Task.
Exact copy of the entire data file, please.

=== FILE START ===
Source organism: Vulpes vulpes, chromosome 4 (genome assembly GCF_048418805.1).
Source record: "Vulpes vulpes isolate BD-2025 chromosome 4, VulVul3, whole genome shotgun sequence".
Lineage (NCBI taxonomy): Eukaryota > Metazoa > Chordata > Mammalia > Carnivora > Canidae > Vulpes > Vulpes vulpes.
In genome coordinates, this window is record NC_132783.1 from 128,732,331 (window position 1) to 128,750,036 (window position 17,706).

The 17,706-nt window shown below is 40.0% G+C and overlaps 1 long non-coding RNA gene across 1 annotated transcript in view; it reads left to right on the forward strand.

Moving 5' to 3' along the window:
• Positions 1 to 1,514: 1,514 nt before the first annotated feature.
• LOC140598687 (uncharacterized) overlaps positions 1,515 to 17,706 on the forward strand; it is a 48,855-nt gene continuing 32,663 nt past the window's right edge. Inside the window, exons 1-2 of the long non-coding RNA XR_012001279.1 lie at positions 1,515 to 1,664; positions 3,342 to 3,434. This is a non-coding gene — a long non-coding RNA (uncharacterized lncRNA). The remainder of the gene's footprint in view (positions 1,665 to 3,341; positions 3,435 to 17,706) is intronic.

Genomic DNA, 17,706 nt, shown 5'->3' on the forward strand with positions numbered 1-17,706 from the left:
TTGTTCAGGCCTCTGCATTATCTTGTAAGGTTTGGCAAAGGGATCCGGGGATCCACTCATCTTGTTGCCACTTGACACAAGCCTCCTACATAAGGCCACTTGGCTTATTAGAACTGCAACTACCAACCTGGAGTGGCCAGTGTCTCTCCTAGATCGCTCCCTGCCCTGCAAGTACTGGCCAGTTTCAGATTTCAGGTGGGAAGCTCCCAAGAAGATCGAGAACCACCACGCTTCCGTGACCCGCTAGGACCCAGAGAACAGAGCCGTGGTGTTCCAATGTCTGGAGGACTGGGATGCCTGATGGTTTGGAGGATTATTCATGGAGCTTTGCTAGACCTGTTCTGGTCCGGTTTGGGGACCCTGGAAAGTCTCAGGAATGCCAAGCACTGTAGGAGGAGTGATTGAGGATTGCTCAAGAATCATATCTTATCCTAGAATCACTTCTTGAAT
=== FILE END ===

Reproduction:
Source organism: Vulpes vulpes, chromosome 4 (genome assembly GCF_048418805.1).
Source record: "Vulpes vulpes isolate BD-2025 chromosome 4, VulVul3, whole genome shotgun sequence".
Lineage (NCBI taxonomy): Eukaryota > Metazoa > Chordata > Mammalia > Carnivora > Canidae > Vulpes > Vulpes vulpes.
In genome coordinates, this window is record NC_132783.1 from 128,732,331 (window position 1) to 128,750,036 (window position 17,706).

The 17,706-nt window shown below is 40.0% G+C and overlaps 1 long non-coding RNA gene across 1 annotated transcript in view; it reads left to right on the forward strand.

Moving 5' to 3' along the window:
• Positions 1 to 1,514: 1,514 nt before the first annotated feature.
• LOC140598687 (uncharacterized) overlaps positions 1,515 to 17,706 on the forward strand; it is a 48,855-nt gene continuing 32,663 nt past the window's right edge. Inside the window, exons 1-2 of the long non-coding RNA XR_012001279.1 lie at positions 1,515 to 1,664; positions 3,342 to 3,434. This is a non-coding gene — a long non-coding RNA (uncharacterized lncRNA). The remainder of the gene's footprint in view (positions 1,665 to 3,341; positions 3,435 to 17,706) is intronic.

Genomic DNA, 17,706 nt, shown 5'->3' on the forward strand with positions numbered 1-17,706 from the left:
TTGTTCAGGCCTCTGCATTATCTTGTAAGGTTTGGCAAAGGGATCCGGGGATCCACTCATCTTGTTGCCACTTGACACAAGCCTCCTACATAAGGCCACTTGGCTTATTAGAACTGCAACTACCAACCTGGAGTGGCCAGTGTCTCTCCTAGATCGCTCCCTGCCCTGCAAGTACTGGCCAGTTTCAGATTTCAGGTGGGAAGCTCCCAAGAAGATCGAGAACCACCACGCTTCCGTGACCCGCTAGGACCCAGAGAACAGAGCCGTGGTGTTCCAATGTCTGGAGGACTGGGATGCCTGATGGTTTGGAGGATTATTCATGGAGCTTTGCTAGACCTGTTCTGGTCCGGTTTGGGGACCCTGGAAAGTCTCAGGAATGCCAAGCACTGTAGGAGGAGTGATTGAGGATTGCTCAAGAATCATATCTTATCCTAGAATCACTTCTTGAAT